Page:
• Pandle

    Subway Rats…Enough Said.

    rat

    Subway rats are those annoying little creatures you see from a distance, but never really think about. Unless you see them run under the subway or out of the trash. Or maybe you think a black pen on the ground is actually a rat-tail. Until now… Dun, dun, dunnn! But really… I am completely serious.

    The Business Insider published an article about the diseases rats carry with them. A group of researchers from Columbia University collected 133 rats from five different sites around midtown and lower Manhattan. Of the sample, 90 percent had a microbial agent, at least two viruses were found in 40 percent and 10 percent had at least five viruses.

    It’s not surprising that the rats have diseases, but the specific diseases carried by Columbia’s research sample are alarming. Protozoa viruses and diseases had high frequency rates. A single-celled organism, Protozoa can cause stomach problems for humans—there is a link between subway rats and human sickness. The researchers also found over 50 viruses that were previously unknown to man. Who knows—we could be culturing the next zombie virus under Manhattan. Bubonic plague? Black death? Yikes.

    Even though there isn’t much human subway rider and subway rat contact, they still carry some scary diseases. Scientists have even found hepatitis C, and a hemoglobin disease which causes excessive bleeding in humans. Subway riders and subway rats might not be so happy about the diseases, but the Columbia researchers were. They are currently using the rats to further research for these gnarly ailments.

    Knowing what diseases lie under our city can help us prepare for our health. But, pandle can help you stay healthy. You won’t ever have to touch one of the nasty subway poles with your bare hand again—pandle will always be in your back pocket.

  • Pandle

    Simple Ways To Keep Yourself From Getting Sick

    germs

    As we approach the half way mark for the cold and flu season, it’s important to acknowledge ways to keep yourself healthy. Washing your hands with warm water and soap is always a good step, but knowing where germs tend to live is important.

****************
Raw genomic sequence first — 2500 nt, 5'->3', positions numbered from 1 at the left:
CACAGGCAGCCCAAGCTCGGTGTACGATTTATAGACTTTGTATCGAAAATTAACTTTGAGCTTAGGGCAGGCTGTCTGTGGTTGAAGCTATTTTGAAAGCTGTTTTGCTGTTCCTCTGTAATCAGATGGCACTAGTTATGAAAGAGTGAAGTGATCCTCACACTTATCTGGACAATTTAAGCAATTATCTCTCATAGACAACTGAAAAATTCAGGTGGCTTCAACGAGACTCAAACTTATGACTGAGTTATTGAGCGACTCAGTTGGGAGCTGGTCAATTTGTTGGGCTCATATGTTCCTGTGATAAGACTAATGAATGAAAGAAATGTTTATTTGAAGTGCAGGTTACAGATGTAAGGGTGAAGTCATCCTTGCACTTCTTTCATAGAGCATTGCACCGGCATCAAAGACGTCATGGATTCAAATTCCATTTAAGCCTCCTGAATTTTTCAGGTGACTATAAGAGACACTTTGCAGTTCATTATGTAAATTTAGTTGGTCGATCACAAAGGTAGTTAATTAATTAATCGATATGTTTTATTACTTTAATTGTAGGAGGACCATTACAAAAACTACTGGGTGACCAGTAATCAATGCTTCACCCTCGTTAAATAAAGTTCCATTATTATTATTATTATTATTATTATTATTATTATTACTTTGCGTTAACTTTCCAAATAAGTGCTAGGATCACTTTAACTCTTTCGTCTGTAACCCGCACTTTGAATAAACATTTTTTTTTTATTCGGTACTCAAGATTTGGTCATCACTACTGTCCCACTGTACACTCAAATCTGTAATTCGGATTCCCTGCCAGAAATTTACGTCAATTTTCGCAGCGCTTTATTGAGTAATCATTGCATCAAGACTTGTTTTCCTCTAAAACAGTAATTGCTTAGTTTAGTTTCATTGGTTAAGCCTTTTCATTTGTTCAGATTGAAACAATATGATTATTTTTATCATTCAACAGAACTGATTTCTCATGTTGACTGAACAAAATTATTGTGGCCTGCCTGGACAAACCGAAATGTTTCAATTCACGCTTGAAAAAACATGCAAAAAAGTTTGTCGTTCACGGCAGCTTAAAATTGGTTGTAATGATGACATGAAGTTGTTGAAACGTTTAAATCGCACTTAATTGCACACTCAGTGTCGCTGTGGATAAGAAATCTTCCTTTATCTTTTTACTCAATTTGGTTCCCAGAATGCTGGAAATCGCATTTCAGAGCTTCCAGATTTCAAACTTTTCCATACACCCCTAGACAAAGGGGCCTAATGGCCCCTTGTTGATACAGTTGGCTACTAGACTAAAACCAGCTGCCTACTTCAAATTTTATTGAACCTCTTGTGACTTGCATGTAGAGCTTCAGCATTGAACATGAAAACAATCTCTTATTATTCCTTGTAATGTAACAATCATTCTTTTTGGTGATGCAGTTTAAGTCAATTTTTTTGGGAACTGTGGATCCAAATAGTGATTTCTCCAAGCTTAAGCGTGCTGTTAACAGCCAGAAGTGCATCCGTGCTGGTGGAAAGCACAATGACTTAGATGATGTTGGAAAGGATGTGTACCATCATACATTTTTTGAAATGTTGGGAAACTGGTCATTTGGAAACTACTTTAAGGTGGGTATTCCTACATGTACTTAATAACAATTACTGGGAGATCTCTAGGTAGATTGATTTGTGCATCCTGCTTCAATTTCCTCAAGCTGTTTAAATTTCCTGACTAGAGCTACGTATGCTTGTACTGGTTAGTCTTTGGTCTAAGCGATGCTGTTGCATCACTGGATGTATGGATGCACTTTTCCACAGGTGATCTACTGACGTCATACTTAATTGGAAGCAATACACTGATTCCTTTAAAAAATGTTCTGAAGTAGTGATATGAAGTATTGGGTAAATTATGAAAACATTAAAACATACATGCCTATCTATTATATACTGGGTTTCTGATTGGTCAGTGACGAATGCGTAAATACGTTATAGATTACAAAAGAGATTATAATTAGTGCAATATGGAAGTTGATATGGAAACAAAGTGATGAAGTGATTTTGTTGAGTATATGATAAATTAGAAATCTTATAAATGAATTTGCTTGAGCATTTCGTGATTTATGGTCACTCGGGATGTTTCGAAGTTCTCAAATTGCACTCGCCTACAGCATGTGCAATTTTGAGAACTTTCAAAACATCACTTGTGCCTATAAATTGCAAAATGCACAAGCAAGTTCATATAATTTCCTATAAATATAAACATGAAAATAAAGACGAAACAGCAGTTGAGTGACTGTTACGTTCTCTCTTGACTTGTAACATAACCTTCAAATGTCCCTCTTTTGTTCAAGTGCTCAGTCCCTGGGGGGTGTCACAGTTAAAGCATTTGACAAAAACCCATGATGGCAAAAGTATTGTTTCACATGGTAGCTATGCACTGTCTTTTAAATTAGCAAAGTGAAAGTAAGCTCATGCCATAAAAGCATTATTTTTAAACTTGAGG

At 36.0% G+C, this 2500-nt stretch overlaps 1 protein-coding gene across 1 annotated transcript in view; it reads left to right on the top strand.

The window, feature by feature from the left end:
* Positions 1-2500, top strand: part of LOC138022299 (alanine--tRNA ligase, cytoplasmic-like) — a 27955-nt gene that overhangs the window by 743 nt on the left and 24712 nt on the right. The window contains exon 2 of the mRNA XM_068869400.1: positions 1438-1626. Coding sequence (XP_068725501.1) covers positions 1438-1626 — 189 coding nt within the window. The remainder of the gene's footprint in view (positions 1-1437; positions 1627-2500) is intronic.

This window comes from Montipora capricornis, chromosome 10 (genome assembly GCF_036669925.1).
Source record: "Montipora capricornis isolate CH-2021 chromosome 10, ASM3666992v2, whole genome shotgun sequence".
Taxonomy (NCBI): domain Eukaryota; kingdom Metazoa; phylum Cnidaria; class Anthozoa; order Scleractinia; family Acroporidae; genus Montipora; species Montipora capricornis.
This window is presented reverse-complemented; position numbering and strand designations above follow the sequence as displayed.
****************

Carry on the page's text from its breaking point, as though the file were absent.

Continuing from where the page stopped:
The new-press.com recently published an article about the places to give extra caution to during the cold and flue season. Especially this year, as there are multiple strains of the viruses going around.

    Public Places:

    Restrooms are full of germs, far beyond the toilet seat. The handles, knobs, buttons and levers tend to have the most germs. Even though the driers save trees, they tend to put more germs on your hands when you use them.

    Water fountains are the perfect breeding grounds for the transferring germs. Not only are the buttons dirty, the spigot can be full of germs from water flowing into ones mouth and back out.

    Stores are constantly busy, which means there are always germs coming in and out. Make sure you wash your hands after touching the cart if you forgot your pandle handle, but also wash your hands after putting all of your merchandise away because you might not be the only one who used it.

    The gym is important for daily exercise, but it’s also important to wash yourself thoroughly because it can weaken your immune system if you over work yourself. Use your pandle handle after you’ve wipe down your equipment before and after use, and don’t forget to wash your gym bag.

    Transportation takes riders across cities, nations and the world everyday. It’s always essential to keep your pandle handle with you.

    Office:

    Your desk can harbor many germs, not only from you, but also from people who have been using your items. Try to keep from rubbing your eyes or putting things in your mouth after using things on your desk. Wouldn’t it be nice if they all used their pandle handle, too?